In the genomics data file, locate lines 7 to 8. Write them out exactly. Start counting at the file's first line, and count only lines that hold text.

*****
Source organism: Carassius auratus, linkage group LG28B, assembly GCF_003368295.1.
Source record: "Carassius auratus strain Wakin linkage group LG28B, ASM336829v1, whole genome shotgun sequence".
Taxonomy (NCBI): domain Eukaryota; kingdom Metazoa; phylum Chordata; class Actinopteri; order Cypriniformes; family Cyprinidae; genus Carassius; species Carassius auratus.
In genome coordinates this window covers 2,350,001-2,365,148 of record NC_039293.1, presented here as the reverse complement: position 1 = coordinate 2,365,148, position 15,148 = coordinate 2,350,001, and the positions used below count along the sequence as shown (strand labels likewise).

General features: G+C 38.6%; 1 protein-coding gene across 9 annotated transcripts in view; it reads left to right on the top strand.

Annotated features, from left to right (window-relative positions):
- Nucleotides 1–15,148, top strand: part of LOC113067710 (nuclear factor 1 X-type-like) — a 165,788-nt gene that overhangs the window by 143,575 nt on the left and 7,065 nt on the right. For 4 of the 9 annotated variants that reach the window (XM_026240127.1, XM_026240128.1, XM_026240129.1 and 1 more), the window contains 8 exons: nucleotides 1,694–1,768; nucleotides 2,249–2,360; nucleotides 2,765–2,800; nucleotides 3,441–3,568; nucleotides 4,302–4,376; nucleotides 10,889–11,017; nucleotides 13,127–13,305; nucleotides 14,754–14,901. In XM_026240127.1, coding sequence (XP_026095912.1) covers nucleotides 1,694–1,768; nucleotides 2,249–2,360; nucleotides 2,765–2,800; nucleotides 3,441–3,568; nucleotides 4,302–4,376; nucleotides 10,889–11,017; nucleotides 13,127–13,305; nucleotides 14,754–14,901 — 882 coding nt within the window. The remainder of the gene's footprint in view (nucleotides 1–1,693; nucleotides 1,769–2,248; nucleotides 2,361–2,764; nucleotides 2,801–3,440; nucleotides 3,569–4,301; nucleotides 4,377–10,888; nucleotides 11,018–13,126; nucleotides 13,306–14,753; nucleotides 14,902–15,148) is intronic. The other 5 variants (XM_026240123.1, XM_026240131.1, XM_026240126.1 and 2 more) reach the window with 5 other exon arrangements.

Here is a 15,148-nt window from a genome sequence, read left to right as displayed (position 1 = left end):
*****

- Nucleotides 1–15,148, top strand: part of LOC113067710 (nuclear factor 1 X-type-like) — a 165,788-nt gene that overhangs the window by 143,575 nt on the left and 7,065 nt on the right. For 4 of the 9 annotated variants that reach the window (XM_026240127.1, XM_026240128.1, XM_026240129.1 and 1 more), the window contains 8 exons: nucleotides 1,694–1,768; nucleotides 2,249–2,360; nucleotides 2,765–2,800; nucleotides 3,441–3,568; nucleotides 4,302–4,376; nucleotides 10,889–11,017; nucleotides 13,127–13,305; nucleotides 14,754–14,901. In XM_026240127.1, coding sequence (XP_026095912.1) covers nucleotides 1,694–1,768; nucleotides 2,249–2,360; nucleotides 2,765–2,800; nucleotides 3,441–3,568; nucleotides 4,302–4,376; nucleotides 10,889–11,017; nucleotides 13,127–13,305; nucleotides 14,754–14,901 — 882 coding nt within the window. The remainder of the gene's footprint in view (nucleotides 1–1,693; nucleotides 1,769–2,248; nucleotides 2,361–2,764; nucleotides 2,801–3,440; nucleotides 3,569–4,301; nucleotides 4,377–10,888; nucleotides 11,018–13,126; nucleotides 13,306–14,753; nucleotides 14,902–15,148) is intronic. The other 5 variants (XM_026240123.1, XM_026240131.1, XM_026240126.1 and 2 more) reach the window with 5 other exon arrangements.

Here is a 15,148-nt window from a genome sequence, read left to right as displayed (position 1 = left end):